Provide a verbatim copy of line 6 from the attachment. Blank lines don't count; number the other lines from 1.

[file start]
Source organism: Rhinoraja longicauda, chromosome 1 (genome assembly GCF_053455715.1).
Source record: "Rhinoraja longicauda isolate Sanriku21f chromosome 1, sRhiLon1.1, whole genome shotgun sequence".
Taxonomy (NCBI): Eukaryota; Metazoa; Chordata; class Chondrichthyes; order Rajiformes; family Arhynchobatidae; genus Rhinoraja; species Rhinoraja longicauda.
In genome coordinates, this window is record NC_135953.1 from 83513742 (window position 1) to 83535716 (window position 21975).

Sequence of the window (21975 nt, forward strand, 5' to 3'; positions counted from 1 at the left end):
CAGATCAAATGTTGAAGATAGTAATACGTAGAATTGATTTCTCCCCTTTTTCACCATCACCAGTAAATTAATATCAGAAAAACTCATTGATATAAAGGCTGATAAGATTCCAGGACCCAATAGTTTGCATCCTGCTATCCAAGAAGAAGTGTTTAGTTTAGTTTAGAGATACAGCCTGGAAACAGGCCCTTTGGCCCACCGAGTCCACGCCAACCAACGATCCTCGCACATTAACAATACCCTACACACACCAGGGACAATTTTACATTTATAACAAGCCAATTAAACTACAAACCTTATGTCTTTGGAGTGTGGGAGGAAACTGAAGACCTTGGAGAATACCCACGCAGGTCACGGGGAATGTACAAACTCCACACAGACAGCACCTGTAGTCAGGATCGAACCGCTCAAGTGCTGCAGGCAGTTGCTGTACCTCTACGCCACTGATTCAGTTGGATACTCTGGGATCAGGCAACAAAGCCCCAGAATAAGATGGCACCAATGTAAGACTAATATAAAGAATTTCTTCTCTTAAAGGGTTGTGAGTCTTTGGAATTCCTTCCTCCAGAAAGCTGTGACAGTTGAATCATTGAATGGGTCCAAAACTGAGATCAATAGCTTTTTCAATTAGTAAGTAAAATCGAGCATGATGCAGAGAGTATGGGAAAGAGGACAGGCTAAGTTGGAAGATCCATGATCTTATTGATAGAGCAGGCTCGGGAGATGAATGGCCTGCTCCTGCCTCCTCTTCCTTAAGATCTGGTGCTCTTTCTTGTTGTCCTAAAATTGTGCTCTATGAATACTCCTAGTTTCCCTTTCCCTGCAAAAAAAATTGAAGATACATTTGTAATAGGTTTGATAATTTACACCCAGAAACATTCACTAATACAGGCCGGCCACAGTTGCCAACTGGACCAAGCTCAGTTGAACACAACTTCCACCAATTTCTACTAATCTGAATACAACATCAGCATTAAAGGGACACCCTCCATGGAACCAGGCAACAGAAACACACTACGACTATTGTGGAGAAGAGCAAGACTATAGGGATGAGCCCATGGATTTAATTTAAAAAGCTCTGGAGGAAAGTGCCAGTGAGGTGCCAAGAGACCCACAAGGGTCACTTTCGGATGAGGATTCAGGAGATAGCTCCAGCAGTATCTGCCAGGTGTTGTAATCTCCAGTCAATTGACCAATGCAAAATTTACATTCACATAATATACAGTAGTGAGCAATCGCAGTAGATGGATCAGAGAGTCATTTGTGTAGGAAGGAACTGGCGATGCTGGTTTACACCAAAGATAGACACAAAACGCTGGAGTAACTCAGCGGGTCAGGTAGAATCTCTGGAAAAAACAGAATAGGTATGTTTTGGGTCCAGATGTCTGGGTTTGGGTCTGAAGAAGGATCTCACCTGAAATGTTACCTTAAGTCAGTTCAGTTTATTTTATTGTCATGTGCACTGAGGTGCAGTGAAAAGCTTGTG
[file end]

CAGATCAAATGTTGAAGATAGTAATACGTAGAATTGATTTCTCCCCTTTTTCACCATCACCAGTAAATTAATATCAGAAAAACTCATTGATATAAAGGCTGATAAGATTCCAGGACCCAATAGTTTGCATCCTGCTATCCAAGAAGAAGTGTTTAGTTTAGTTTAGAGATACAGCCTGGAAACAGGCCCTTTGGCCCACCGAGTCCACGCCAACCAACGATCCTCGCACATTAACAATACCCTACACACACCAGGGACAATTTTACATTTATAACAAGCCAATTAAACTACAAACCTTATGTCTTTGGAGTGTGGGAGGAAACTGAAGACCTTGGAGAATACCCACGCAGGTCACGGGGAATGTACAAACTCCACACAGACAGCACCTGTAGTCAGGATCGAACCGCTCAAGTGCTGCAGGCAGTTGCTGTACCTCTACGCCACTGATTCAGTTGGATACTCTGGGATCAGGCAACAAAGCCCCAGAATAAGATGGCACCAATGTAAGACTAATATAAAGAATTTCTTCTCTTAAAGGGTTGTGAGTCTTTGGAATTCCTTCCTCCAGAAAGCTGTGACAGTTGAATCATTGAATGGGTCCAAAACTGAGATCAATAGCTTTTTCAATTAGTAAGTAAAATCGAGCATGATGCAGAGAGTATGGGAAAGAGGACAGGCTAAGTTGGAAGATCCATGATCTTATTGATAGAGCAGGCTCGGGAGATGAATGGCCTGCTCCTGCCTCCTCTTCCTTAAGATCTGGTGCTCTTTCTTGTTGTCCTAAAATTGTGCTCTATGAATACTCCTAGTTTCCCTTTCCCTGCAAAAAAAATTGAAGATACATTTGTAATAGGTTTGATAATTTACACCCAGAAACATTCACTAATACAGGCCGGCCACAGTTGCCAACTGGACCAAGCTCAGTTGAACACAACTTCCACCAATTTCTACTAATCTGAATACAACATCAGCATTAAAGGGACACCCTCCATGGAACCAGGCAACAGAAACACACTACGACTATTGTGGAGAAGAGCAAGACTATAGGGATGAGCCCATGGATTTAATTTAAAAAGCTCTGGAGGAAAGTGCCAGTGAGGTGCCAAGAGACCCACAAGGGTCACTTTCGGATGAGGATTCAGGAGATAGCTCCAGCAGTATCTGCCAGGTGTTGTAATCTCCAGTCAATTGACCAATGCAAAATTTACATTCACATAATATACAGTAGTGAGCAATCGCAGTAGATGGATCAGAGAGTCATTTGTGTAGGAAGGAACTGGCGATGCTGGTTTACACCAAAGATAGACACAAAACGCTGGAGTAACTCAGCGGGTCAGGTAGAATCTCTGGAAAAAACAGAATAGGTATGTTTTGGGTCCAGATGTCTGGGTTTGGGTCTGAAGAAGGATCTCACCTGAAATGTTACCTTAAGTCAGTTCAGTTTATTTTATTGTCATGTGCACTGAGGTGCAGTGAAAAGCTTGTG